By the time we'd reached the temple it was nearing sunset, we hadn't talked about anything of particular importance during the walk; instead we'd contented ourselves with inconsequential nothings and companionable silences. Neither of us, I think, wanted to drag up the embarrassing affair we'd be embroiled in earlier, nor was I particularly keen on trying to figure out how to defeat the vast Aztec warmachine. Eventually Danae stopped just before the wide, sweeping steps that led to the temple's grandiose entrance and said, "That was… enjoyable. Just… talking and not planning temples or running from slavering, howling barbarians."
I managed a wry smile; "I'm hoping there won't be too many barbaric hordes chasing me from now on. That lot at Athera were enough for several lifetimes, thank you." I hesitated before asking a question that had been in the back of my mind for some time, "Danae, at Athera… did you have any family? Friends?"
She looked away from me, sighing heavily, "No, not at Athera. I was the youngest daughter of a minor border lord. The one least likely to be married." She shook her head, glancing at me, "So they decided to send me to Athera to enter the Priesthood. They figured having a priestess daughter was better than putting up with a spinster."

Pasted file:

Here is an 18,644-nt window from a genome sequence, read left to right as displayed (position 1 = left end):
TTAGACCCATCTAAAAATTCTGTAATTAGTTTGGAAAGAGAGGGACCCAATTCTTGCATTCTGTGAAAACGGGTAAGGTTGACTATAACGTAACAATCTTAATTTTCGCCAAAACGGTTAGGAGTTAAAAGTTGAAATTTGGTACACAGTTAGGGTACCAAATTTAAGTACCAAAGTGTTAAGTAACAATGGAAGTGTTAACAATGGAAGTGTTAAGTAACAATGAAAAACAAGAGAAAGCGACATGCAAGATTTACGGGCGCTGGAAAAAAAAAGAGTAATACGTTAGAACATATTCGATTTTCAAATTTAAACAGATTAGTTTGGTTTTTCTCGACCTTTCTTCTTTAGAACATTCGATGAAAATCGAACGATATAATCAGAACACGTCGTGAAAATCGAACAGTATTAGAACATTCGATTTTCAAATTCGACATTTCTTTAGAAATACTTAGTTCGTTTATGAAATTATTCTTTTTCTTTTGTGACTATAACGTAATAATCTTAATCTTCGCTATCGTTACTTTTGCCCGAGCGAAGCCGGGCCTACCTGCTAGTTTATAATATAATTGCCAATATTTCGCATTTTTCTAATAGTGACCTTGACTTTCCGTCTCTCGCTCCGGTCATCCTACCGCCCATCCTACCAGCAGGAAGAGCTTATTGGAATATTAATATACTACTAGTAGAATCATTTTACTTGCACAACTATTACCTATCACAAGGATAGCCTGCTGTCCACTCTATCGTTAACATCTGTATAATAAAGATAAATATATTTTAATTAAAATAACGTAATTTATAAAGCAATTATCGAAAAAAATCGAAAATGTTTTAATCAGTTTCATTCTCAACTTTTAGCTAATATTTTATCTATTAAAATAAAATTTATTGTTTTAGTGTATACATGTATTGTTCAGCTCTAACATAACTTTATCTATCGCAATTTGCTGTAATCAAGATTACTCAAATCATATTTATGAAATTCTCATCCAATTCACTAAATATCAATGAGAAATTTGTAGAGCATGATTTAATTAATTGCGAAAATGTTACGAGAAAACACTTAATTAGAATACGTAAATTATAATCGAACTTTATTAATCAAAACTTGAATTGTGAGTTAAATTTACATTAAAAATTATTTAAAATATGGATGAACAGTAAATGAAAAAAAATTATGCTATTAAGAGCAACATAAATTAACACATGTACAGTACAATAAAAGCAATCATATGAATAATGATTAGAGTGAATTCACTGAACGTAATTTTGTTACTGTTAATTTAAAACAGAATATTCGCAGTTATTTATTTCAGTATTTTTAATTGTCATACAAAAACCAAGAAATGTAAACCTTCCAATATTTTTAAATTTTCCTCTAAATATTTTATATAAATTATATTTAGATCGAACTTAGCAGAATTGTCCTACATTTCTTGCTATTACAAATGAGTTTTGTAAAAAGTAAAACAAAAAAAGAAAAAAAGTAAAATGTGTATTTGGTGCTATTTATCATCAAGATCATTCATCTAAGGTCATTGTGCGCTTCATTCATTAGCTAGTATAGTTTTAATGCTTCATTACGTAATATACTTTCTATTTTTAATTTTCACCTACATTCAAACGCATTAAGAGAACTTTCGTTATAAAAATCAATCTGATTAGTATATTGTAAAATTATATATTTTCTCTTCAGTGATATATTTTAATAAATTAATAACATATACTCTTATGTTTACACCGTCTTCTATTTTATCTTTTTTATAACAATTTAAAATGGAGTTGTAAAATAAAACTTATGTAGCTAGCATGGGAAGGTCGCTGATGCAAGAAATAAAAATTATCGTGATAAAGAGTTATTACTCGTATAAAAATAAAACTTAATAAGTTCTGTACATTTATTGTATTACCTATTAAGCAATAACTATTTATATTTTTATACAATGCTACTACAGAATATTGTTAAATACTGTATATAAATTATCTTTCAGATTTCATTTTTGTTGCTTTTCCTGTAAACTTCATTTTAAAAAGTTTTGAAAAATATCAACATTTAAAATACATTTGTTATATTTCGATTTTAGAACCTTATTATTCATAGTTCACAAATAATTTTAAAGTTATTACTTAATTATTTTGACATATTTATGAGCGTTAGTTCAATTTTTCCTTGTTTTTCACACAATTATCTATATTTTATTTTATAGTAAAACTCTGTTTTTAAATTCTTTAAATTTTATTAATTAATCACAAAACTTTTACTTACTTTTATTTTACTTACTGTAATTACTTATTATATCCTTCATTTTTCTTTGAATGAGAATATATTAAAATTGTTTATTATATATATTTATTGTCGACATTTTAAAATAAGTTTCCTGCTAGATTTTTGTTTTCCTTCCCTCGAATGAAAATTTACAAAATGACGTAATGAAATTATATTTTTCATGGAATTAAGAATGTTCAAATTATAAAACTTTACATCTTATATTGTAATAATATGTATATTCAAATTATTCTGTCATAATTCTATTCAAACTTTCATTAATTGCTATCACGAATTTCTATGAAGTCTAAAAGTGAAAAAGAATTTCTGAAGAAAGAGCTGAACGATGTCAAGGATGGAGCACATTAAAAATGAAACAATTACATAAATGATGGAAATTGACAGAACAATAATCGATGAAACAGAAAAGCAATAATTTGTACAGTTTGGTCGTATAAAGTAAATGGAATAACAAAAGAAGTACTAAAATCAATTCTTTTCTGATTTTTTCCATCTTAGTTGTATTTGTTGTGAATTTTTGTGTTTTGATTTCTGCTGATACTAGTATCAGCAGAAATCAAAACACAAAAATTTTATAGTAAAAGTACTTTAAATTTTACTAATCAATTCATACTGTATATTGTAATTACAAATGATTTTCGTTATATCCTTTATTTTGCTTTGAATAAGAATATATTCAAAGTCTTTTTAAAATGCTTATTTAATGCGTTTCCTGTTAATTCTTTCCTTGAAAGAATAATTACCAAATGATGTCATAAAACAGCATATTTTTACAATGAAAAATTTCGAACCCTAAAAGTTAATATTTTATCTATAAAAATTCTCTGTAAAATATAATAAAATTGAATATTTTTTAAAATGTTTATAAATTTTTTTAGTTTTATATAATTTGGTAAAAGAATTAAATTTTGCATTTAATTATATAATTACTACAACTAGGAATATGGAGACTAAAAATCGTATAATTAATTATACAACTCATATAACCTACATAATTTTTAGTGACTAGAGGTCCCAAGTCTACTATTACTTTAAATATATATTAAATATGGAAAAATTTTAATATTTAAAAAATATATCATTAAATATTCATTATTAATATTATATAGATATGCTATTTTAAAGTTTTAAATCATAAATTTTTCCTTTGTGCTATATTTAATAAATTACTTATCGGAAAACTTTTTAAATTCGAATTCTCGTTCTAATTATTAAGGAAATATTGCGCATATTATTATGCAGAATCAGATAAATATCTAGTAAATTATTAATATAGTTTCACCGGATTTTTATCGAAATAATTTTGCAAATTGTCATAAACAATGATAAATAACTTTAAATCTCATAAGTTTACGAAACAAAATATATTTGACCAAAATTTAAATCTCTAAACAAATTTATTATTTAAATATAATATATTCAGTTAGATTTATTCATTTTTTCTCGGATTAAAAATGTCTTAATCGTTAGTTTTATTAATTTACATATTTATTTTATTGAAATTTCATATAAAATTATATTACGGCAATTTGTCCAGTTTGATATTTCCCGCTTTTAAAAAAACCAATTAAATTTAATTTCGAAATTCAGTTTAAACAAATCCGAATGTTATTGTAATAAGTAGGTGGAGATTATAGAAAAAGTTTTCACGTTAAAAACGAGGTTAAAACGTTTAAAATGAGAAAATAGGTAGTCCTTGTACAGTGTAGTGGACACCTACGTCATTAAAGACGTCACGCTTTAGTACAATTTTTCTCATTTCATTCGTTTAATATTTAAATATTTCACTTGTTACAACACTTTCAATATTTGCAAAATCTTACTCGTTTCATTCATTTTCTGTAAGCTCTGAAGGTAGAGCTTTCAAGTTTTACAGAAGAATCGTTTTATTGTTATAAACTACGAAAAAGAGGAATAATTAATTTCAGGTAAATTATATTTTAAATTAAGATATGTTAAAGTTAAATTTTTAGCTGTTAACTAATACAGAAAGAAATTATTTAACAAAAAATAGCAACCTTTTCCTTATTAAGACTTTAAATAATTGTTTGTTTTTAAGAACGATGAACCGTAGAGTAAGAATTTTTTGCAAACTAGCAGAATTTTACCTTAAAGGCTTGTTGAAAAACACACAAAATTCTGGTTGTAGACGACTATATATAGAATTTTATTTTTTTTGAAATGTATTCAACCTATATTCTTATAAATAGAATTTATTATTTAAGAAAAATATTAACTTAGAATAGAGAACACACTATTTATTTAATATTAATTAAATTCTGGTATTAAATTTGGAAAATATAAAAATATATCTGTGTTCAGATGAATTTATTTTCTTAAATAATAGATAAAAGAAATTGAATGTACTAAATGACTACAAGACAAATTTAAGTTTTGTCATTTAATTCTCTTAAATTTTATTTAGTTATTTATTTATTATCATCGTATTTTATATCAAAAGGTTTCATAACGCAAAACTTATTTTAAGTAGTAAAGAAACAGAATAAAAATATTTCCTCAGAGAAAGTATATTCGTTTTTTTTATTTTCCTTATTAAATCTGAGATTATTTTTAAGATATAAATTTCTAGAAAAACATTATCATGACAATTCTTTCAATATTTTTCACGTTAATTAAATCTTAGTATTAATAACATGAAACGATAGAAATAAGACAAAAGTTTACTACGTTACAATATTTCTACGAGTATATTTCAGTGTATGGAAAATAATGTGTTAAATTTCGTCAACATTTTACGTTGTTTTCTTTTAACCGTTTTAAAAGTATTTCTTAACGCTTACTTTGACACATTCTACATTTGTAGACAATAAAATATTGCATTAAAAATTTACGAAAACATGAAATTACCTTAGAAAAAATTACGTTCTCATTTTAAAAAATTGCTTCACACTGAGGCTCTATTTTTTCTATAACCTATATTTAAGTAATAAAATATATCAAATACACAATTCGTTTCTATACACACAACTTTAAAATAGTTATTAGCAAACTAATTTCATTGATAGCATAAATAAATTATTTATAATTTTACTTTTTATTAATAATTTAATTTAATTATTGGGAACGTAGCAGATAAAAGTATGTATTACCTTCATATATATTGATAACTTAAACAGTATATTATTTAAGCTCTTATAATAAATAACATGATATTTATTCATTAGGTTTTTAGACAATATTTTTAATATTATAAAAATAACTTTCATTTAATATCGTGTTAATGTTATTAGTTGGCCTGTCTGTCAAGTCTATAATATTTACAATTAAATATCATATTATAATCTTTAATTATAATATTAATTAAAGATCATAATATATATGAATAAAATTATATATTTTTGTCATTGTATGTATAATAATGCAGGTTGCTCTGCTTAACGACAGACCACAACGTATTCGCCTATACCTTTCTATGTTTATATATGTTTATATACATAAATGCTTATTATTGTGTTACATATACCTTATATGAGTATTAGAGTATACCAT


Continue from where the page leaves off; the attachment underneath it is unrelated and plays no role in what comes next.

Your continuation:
"Spinster!?" I asked, startled, "I can hardy imagine any sane man giving up the chance to court you!"
She blushed at that and looked away again, "Thank you but… maybe I might be pretty enough to be some nobleman's third son's wife, but my father wasn't exactly a very important member of the nobility and because of certain… political realities it was very unlikely anyone would have taken me." She shrugged, "To be honest I didn't mind them sending me off to the Temple. I've always had a… fascination with religion, myth, and the old tales. As a little girl I'd often imagined what it would be like to live in the old days, the days of Gods and magic and legends…"